Aptitude tests also measure test results against each other and present the data in a format that allows the various test-takers to be objectively compared as well. The results are usually presented in dashboards or a report that can be issued to assessors for consistent review.

Our very collection of tests over at CareerHunter, for example, offer results in both formats: in a personalized dashboard and in a detailed report.

The pros of aptitude tests

Aptitude tests are so frequently used that it’s easy to take their advantages for granted. This section covers the five main perks of aptitude tests.

1. They save time

Aptitude tests are often software-based, and even if they’re not, they come with a pre-defined list of instructions and tools to facilitate administrators pulling results. This means that they can generate complex results in a short amount of time, without the need for manual calculations or in-person panels to discuss or interpret results.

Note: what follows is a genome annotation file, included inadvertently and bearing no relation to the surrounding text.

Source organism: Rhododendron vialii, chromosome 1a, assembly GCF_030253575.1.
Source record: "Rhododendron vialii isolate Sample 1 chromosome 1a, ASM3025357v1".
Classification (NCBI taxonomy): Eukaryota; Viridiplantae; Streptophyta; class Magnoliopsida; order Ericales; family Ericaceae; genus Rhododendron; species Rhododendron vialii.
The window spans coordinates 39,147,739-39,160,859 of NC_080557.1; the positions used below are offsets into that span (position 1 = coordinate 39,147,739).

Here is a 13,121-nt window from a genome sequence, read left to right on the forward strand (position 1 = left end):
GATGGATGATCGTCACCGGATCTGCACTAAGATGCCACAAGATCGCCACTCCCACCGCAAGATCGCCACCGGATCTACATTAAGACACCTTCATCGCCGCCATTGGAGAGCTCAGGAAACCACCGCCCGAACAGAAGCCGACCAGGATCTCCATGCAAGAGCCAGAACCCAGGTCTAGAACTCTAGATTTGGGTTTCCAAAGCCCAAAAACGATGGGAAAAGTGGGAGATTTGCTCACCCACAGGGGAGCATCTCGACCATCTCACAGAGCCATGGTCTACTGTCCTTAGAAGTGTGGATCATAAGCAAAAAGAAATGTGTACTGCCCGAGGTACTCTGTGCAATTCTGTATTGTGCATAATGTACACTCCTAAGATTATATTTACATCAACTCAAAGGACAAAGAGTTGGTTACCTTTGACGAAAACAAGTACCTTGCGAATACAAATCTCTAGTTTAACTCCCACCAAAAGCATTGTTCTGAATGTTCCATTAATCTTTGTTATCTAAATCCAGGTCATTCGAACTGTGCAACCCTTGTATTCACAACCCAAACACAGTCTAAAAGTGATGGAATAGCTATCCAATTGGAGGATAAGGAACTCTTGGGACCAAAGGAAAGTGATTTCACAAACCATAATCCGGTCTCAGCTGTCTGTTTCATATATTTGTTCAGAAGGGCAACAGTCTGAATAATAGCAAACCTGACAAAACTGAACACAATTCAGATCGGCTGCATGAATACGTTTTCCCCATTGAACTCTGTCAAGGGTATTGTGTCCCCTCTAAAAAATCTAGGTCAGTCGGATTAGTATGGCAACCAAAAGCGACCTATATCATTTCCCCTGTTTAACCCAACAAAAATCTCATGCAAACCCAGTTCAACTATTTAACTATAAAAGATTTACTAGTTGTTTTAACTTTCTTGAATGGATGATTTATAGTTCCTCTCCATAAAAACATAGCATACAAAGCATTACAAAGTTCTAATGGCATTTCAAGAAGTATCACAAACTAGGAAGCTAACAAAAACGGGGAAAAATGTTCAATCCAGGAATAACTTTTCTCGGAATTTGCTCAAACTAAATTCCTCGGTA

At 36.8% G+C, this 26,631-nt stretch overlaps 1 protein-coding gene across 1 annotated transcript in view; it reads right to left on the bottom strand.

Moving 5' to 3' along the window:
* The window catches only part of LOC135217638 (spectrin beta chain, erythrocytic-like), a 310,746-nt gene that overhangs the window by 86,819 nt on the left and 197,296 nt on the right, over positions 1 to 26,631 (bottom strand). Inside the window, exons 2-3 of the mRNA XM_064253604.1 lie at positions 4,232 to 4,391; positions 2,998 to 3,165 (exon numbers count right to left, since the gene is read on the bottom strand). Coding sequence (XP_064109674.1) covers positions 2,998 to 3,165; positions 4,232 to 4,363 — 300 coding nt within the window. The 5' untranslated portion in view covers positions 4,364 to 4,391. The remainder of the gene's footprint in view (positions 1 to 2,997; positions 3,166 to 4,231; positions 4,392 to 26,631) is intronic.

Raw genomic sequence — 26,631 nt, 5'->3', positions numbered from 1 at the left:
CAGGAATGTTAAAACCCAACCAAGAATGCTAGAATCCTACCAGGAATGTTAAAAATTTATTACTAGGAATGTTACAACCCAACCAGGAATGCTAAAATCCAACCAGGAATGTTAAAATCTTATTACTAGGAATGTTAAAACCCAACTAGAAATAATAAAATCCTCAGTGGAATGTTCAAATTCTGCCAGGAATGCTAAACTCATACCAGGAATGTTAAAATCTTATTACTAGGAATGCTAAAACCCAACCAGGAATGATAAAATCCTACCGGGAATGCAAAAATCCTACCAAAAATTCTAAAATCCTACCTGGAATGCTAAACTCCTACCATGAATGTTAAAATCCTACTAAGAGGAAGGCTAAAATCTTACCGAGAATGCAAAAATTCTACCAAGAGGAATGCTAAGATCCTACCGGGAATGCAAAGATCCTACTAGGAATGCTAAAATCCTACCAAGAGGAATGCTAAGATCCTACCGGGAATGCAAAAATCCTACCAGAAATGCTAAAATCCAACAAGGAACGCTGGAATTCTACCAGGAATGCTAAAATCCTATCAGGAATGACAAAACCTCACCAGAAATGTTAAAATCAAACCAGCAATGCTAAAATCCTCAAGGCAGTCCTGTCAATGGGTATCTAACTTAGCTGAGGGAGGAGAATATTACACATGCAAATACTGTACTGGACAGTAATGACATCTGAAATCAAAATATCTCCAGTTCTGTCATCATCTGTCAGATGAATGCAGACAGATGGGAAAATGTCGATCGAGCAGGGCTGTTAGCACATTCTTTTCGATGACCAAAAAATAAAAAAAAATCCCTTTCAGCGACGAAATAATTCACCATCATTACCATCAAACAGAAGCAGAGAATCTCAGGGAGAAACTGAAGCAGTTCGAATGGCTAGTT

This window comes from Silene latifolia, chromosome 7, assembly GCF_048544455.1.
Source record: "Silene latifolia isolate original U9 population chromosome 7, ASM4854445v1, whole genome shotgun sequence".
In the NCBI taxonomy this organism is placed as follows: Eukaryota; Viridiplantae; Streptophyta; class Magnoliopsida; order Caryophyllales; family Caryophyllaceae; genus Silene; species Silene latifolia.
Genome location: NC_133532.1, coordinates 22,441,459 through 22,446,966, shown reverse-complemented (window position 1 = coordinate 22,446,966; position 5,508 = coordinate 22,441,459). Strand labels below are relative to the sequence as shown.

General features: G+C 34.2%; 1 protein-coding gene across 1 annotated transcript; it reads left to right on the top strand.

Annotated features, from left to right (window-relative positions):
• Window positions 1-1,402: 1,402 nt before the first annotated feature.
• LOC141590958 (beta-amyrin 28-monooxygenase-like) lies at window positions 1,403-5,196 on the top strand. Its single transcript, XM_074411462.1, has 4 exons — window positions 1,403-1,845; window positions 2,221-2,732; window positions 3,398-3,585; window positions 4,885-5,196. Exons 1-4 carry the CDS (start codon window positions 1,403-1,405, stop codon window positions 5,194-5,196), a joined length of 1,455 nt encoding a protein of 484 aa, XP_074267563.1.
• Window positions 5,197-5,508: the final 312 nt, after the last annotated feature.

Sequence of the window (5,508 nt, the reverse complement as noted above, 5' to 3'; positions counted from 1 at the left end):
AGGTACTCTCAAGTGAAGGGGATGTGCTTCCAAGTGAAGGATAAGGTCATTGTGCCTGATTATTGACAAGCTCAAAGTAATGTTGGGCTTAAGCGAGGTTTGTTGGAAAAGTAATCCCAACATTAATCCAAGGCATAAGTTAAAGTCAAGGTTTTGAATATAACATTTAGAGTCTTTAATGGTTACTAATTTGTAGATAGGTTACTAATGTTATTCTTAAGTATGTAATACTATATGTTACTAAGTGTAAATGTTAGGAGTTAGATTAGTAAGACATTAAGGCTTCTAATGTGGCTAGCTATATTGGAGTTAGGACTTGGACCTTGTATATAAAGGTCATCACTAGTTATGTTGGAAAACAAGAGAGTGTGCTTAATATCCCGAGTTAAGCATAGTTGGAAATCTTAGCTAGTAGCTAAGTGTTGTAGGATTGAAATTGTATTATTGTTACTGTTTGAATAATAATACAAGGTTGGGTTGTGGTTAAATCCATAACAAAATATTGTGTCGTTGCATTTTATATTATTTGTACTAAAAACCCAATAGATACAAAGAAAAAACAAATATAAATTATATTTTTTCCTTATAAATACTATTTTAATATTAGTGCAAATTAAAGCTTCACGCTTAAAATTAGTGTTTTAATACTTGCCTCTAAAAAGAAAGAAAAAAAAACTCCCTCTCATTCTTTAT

Additionally, aptitude tests are passive interventions, as candidates can complete them at home, so there’s no need for an assessor to oversee the test. The benefit of these attributes mean that aptitude tests can increase the efficiency of an organization’s hiring process, reducing the time it takes to process an applicant and analyze detailed information about their test performance.

2. They’re cost-effective

Despite their complexities and the high level of detail and analysis that aptitude tests can provide, they can be very cost-effective.

While there may be an outlay for organizations that wish to buy or license the test, the return on investment can be significant. ROI from using aptitude tests is generated through evidence-based outcomes that are linked to accurate indicators of performance.

Aptitude tests also save costs through the time-saving advantages discussed above, as less time — and therefore labor hours — are spent on running and analyzing selection processes. Some more basic aptitude tests are available for free or can be obtained through copyright waiver, eliminating any cost.